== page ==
Kim Hak-cheol (1916.11.4. ~ 2001.9.25.)
Kim Hak-cheol’s literary career was introduces in the late 1980s, and his unique and robust writing style gained critical acclaim for its sharpness that did not overlook the authenticity of life.
His real name is Hong Seong-geol, an independence activist from Korean Volunteer Army. After the liberation on August 15, he started to work as a novelist in earnest.
Born in Wonsan, Hamgyeongnam-do, he completed elementary school at Wonsan Public Elementary School and graduated from Boseong High School.
After reading Yi Sang-hwa’s <Does Spring Come to these Stolen Fields>, he became aware of anti-Japanese ideology.
He began to face the reality of the nation while experiencing the 1929 Wonsan General Strike and Gwangju Student Movement. He was impressed by the ‘Yun Bong-gil’s Independence Activity’ and left for Shanghai in 1935 to join the Provisional Government of the Republic of Korea.
In July 1937, with the outbreak of the Second Sino-Japanese War, he graduated early form the Central Military Academy in Hobei Province, China. After the Chinese army’s defeat in the Battle of Wuhan, he joined the Korean Volunteer Army under the Eight Route Army and engaged in independence movement activities in Northeast China.
In 1938, he joined the Korean Volunteer Corps that was organized by General Kim Won-bong and served as a squad commander.
In 1941, he was captured during the Battle of Hogajang where he had suffered from gunshot wounds. Then, he was sentenced to 10 years in prison as a political prisoner and imprisoned in a penitentiary.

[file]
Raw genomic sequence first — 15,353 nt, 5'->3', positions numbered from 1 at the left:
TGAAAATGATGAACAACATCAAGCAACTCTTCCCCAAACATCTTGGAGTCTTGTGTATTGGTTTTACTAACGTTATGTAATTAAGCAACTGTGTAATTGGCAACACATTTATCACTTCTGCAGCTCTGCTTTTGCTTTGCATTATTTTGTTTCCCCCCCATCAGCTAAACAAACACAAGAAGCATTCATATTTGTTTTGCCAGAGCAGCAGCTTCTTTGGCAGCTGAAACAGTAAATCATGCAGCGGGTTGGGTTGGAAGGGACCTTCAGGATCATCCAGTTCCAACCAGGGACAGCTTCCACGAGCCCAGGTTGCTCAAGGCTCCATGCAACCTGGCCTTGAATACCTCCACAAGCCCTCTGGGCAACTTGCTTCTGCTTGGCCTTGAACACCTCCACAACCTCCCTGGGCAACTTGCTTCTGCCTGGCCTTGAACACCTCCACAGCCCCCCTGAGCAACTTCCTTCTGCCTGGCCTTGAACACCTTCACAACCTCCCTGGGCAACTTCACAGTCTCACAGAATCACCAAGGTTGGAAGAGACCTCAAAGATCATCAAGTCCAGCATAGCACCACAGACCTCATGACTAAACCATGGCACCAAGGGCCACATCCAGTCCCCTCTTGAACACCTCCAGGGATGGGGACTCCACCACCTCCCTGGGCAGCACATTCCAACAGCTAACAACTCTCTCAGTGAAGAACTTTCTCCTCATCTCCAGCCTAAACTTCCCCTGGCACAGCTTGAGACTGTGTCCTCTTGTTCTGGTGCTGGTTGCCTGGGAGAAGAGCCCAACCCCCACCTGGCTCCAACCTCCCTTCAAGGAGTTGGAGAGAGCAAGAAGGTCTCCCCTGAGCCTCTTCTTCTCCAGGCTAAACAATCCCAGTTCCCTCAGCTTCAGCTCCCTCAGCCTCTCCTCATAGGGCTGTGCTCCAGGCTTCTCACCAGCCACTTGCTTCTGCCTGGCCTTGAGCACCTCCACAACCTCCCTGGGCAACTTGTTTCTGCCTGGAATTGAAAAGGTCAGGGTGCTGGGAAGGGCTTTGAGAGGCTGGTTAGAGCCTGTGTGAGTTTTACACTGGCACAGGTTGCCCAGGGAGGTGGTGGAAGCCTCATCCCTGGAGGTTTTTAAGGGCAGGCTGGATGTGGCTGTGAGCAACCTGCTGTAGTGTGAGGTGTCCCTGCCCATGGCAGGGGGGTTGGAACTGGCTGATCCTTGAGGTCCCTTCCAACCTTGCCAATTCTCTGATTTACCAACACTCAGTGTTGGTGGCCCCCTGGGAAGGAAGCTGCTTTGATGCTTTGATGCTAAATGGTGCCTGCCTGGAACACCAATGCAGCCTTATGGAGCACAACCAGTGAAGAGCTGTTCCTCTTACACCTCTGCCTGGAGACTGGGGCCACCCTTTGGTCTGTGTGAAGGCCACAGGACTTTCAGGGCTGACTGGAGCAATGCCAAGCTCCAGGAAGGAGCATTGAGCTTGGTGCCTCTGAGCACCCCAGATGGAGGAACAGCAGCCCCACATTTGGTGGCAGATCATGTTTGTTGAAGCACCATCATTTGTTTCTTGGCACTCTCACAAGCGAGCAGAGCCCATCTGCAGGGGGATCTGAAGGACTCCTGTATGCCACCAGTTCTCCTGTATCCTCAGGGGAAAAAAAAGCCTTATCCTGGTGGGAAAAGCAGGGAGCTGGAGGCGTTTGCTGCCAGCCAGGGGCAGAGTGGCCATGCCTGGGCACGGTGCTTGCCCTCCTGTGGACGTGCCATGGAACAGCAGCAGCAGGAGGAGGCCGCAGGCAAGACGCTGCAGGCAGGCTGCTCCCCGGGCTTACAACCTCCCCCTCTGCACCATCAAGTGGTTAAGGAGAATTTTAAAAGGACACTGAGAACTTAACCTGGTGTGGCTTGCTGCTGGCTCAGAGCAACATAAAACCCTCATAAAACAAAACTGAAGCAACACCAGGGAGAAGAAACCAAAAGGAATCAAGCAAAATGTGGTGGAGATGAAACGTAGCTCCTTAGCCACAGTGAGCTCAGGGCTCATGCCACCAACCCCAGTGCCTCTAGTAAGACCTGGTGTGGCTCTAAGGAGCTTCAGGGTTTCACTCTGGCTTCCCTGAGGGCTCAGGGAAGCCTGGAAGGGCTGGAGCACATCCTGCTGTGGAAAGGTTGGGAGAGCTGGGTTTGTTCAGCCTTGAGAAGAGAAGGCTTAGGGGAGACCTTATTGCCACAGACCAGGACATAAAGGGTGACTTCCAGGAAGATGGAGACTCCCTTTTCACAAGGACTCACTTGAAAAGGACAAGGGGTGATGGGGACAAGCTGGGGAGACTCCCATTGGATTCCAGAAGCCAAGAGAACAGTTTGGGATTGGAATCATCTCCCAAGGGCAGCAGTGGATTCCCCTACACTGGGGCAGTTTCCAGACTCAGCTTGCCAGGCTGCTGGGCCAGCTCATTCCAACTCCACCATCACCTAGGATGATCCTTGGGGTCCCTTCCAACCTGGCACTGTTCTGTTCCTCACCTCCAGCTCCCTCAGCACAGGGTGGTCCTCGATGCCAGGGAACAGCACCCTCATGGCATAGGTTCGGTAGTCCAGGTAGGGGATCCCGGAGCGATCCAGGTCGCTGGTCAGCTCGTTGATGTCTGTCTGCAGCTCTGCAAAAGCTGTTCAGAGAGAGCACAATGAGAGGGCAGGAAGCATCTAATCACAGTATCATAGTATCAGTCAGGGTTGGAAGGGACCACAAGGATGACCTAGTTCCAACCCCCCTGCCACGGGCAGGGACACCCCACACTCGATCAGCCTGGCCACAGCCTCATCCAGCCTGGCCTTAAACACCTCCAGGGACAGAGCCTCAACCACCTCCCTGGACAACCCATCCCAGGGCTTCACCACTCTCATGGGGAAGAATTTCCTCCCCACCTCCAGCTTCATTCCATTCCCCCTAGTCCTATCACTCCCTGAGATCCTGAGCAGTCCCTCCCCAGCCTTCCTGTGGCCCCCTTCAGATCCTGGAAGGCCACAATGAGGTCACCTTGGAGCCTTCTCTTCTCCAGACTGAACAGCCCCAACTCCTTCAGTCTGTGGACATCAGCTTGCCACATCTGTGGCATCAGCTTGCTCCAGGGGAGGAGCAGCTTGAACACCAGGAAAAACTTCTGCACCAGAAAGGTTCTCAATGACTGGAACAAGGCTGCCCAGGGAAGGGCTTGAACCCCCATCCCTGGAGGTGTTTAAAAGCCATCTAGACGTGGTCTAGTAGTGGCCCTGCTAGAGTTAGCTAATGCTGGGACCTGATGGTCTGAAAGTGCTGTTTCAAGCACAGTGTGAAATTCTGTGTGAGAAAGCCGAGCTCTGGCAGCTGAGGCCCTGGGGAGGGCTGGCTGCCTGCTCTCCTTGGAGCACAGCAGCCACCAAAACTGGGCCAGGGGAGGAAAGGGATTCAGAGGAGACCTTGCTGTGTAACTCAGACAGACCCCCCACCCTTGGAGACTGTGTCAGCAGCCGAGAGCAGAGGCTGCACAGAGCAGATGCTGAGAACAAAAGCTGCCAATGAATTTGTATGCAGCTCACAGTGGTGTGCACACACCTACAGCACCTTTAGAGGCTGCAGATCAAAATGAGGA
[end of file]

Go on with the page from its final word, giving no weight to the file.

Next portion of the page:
Afterward, because of not writing the letter of conversion, he could not receive proper medical treatment from the gunshot and eventually led to a leg amputation.
After the liberation, he engaged in political activities as a member of the Seoul City Committee of Korean Independence Alliance. But due to the leftist suppression, he went to North Korea and worked as a journalist for the 『Rodong Sinmun』 in Pyongyang.
However, expressing his opposition to the Kim Il-sung Regime, Kim Hak-cheol immigrated and settled in Yanbian during the Korean War.
He also could not hide the disappointment in China. During the ‘Cultural Revolution’, he wrote <The Myth of the Twentieth Century>, which contained critical content such as “Why worship when people are starving to death?” He was imprisoned as a ‘counter-revolutionary writer’ for 10 years and was subjected to forced labor for 24 years.
He reinstated his honor in 1980 and wrote numerous writings such as <Speak, Haeran River>, <Violent Emotions>, <The Myth of the Twentieth Century> until his passing.
In 2001, his health got worsen and refused life sustaining treatment. He returned to Yanbian and passed away on September 25.
He was the last surviving independence activist of the Korean Volunteer Corps and was also known as the ‘Last Squad Leader of the Korean Volunteer Corps.‘